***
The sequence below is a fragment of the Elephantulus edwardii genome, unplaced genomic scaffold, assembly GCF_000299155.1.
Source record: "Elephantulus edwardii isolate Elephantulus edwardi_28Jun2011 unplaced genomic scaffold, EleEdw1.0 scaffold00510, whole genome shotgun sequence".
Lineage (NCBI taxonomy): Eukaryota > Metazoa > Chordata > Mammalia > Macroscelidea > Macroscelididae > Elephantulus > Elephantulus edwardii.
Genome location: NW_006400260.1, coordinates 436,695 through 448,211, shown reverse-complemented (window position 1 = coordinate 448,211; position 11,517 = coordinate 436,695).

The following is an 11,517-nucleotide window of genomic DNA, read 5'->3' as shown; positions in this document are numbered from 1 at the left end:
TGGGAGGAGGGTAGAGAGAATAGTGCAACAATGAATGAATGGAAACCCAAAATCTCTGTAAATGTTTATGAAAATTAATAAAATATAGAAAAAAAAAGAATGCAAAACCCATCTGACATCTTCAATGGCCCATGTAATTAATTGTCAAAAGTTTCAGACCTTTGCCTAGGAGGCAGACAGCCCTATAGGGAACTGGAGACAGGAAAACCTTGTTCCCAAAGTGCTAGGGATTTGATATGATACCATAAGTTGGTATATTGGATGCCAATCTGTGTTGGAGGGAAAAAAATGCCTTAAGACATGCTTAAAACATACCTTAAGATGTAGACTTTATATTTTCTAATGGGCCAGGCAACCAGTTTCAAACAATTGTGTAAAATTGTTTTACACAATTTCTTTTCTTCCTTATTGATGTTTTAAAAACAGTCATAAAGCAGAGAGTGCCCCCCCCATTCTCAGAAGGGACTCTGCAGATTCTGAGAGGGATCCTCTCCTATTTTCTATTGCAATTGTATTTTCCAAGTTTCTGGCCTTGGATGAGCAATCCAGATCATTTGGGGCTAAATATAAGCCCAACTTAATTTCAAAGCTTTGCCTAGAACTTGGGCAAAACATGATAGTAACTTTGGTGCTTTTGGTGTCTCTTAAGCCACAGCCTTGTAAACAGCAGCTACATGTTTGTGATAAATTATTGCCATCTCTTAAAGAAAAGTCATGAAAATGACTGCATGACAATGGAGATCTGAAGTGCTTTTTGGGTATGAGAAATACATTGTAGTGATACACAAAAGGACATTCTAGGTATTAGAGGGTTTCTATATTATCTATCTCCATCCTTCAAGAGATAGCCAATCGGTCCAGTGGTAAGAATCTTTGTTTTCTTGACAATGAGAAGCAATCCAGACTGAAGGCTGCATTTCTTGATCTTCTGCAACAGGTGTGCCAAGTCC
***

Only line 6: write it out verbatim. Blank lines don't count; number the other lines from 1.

TGGGAGGAGGGTAGAGAGAATAGTGCAACAATGAATGAATGGAAACCCAAAATCTCTGTAAATGTTTATGAAAATTAATAAAATATAGAAAAAAAAAGAATGCAAAACCCATCTGACATCTTCAATGGCCCATGTAATTAATTGTCAAAAGTTTCAGACCTTTGCCTAGGAGGCAGACAGCCCTATAGGGAACTGGAGACAGGAAAACCTTGTTCCCAAAGTGCTAGGGATTTGATATGATACCATAAGTTGGTATATTGGATGCCAATCTGTGTTGGAGGGAAAAAAATGCCTTAAGACATGCTTAAAACATACCTTAAGATGTAGACTTTATATTTTCTAATGGGCCAGGCAACCAGTTTCAAACAATTGTGTAAAATTGTTTTACACAATTTCTTTTCTTCCTTATTGATGTTTTAAAAACAGTCATAAAGCAGAGAGTGCCCCCCCCATTCTCAGAAGGGACTCTGCAGATTCTGAGAGGGATCCTCTCCTATTTTCTATTGCAATTGTATTTTCCAAGTTTCTGGCCTTGGATGAGCAATCCAGATCATTTGGGGCTAAATATAAGCCCAACTTAATTTCAAAGCTTTGCCTAGAACTTGGGCAAAACATGATAGTAACTTTGGTGCTTTTGGTGTCTCTTAAGCCACAGCCTTGTAAACAGCAGCTACATGTTTGTGATAAATTATTGCCATCTCTTAAAGAAAAGTCATGAAAATGACTGCATGACAATGGAGATCTGAAGTGCTTTTTGGGTATGAGAAATACATTGTAGTGATACACAAAAGGACATTCTAGGTATTAGAGGGTTTCTATATTATCTATCTCCATCCTTCAAGAGATAGCCAATCGGTCCAGTGGTAAGAATCTTTGTTTTCTTGACAATGAGAAGCAATCCAGACTGAAGGCTGCATTTCTTGATCTTCTGCAACAGGTGTGCCAAGTCC